Bankruptcy FAQ | Law Offices of Paul M. Stoddard

Bankruptcy Attorney Paul Stoddard

If you are overwhelmed because you can’t pay the bills, you are looking for answers from a trusted authority in bankruptcy law. Bankruptcy Attorney Paul Stoddard has over 35 years of experience handling all aspects of bankruptcy for both debtors and creditors. Because he represents clients on both sides, he is highly knowledgeable in this area.

Call the Law Offices of Paul M. Stoddard at (760) 320-8345 to schedule your free consultation. We can answer your questions, inform you about bankruptcy law and set you on the path to financial freedom.

Frequently Asked Questions about Bankruptcy

Bankruptcy Lawyer Paul StoddardQ: Are your financial problems threatening to interfere with your business, marriage, employment stability, retirement savings, or your health?

A: If your debt is mostly credit card bills, medical invoices, collection charges, business debt, personal loans, you may want to consider filing Chapter 7 Bankruptcy.

Q: How do I qualify for Chapter 7 Bankruptcy?

A: To qualify for Chapter 7 Bankruptcy, your income and household size is evaluated by the state before a bankruptcy filing can proceed. Contact Palm Desert Bankruptcy Attorney Paul Stoddard, and our office will help you take a means test. This test evaluates several factors to determine whether you qualify to file Chapter 7 Bankruptcy.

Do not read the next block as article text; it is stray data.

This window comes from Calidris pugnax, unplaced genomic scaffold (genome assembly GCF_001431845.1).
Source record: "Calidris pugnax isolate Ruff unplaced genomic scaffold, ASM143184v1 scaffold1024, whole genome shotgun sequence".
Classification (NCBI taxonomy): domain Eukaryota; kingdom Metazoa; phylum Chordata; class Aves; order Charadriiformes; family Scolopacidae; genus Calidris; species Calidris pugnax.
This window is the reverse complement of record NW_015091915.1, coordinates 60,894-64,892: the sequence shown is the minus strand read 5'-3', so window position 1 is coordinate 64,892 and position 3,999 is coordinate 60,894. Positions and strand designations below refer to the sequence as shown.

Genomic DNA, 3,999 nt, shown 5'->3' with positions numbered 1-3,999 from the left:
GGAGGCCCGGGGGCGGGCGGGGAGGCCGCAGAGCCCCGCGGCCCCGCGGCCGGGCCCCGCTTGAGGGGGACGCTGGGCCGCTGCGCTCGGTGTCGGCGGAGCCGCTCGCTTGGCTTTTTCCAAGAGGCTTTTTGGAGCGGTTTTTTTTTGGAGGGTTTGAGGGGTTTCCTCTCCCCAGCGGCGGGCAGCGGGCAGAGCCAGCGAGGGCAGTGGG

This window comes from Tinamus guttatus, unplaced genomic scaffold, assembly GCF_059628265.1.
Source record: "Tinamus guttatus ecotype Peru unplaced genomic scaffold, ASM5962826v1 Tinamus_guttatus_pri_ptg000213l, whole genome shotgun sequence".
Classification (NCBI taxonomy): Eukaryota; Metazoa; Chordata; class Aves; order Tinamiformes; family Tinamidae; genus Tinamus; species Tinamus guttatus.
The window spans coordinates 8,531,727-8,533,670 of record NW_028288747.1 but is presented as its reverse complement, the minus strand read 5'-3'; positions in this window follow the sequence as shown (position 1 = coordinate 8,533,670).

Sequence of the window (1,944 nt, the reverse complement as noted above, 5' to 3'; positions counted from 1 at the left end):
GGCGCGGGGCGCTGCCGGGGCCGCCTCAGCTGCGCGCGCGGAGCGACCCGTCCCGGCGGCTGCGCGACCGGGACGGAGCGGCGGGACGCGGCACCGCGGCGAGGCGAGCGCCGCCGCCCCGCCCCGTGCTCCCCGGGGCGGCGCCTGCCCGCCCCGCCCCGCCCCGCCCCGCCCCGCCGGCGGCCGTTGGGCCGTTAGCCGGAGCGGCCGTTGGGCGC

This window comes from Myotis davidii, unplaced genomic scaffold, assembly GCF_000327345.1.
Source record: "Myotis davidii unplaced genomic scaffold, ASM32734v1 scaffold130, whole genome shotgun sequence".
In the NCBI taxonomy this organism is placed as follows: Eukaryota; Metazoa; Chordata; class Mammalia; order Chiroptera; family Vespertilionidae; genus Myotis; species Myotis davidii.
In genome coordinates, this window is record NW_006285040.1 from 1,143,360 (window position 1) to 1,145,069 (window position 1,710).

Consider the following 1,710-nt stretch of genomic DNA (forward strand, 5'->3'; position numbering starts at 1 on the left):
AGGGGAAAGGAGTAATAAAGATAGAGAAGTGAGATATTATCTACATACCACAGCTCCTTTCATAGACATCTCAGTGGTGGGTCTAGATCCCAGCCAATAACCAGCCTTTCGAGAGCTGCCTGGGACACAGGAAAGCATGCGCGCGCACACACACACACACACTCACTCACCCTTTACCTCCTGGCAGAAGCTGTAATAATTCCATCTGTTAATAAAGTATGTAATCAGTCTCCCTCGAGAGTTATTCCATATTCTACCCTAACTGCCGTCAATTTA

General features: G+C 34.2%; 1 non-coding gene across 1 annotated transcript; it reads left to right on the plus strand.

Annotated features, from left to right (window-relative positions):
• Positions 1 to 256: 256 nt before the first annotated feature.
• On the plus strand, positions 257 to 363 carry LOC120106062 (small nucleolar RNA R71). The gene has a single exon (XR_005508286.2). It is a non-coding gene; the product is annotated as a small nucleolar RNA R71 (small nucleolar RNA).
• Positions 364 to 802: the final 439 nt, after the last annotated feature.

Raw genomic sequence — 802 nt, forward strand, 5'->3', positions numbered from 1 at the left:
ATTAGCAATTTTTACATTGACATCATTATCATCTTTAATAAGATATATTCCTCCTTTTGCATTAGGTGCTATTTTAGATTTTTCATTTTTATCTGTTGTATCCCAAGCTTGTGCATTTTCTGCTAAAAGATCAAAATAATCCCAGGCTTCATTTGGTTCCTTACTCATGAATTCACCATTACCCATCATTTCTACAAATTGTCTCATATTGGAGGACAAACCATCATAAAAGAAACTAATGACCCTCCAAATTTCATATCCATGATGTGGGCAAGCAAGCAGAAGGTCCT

Q: Can I stop foreclosure or wage garnishment by filing for bankruptcy?

A: You can stop a foreclosure or garnishment with the filing for bankruptcy protection. Once the bankruptcy is filed, an automatic stay goes into place. This is a court-ordered automatic stay. If the creditor continues to contact you or attempts to proceed with a foreclosure or garnishment of your wages, they would be in “contempt” of the court-ordered automatic stay. This would result in sanctions (money damages) being levied against the creditor. Once your bankruptcy is filed, the creditor cannot contact you by phone, mail or any other means. The creditor is required to speak only to our office.

The filing of the bankruptcy precludes the creditors from taking any affirmative action against you. However, if the creditor has already commenced a non-judicial foreclosure (filed a Notice of Default with the County Recorder’s office) then the time period (the running of the 90-day period of redemption) would continue to run. At the end of the period of redemption, the creditor would not be able to record a Notice of Sale or continue with the foreclosure, but the period of redemption would expire. As a practical matter this means, simply, that if you believe the bank is contemplating the commencement of a foreclosure of your home, you should then seek legal advice from our bankruptcy law firm and file your bankruptcy petition before the foreclosure is commenced.

If after a Notice of Default is recorded, you should immediately seek legal counsel and be prepared to file your petition for bankruptcy before the end of the Notice of Default period. This will provide you the most time to remain in your home and may allow you to continue to negotiate with the Lender.

Never allow the property to be sold at auction or a foreclosure sale. Once this happens, a filing of bankruptcy protection will provide you with little help. It may delay your eviction, but it will not reverse the foreclosure sale.

Q: What is the modification and foreclosure trap?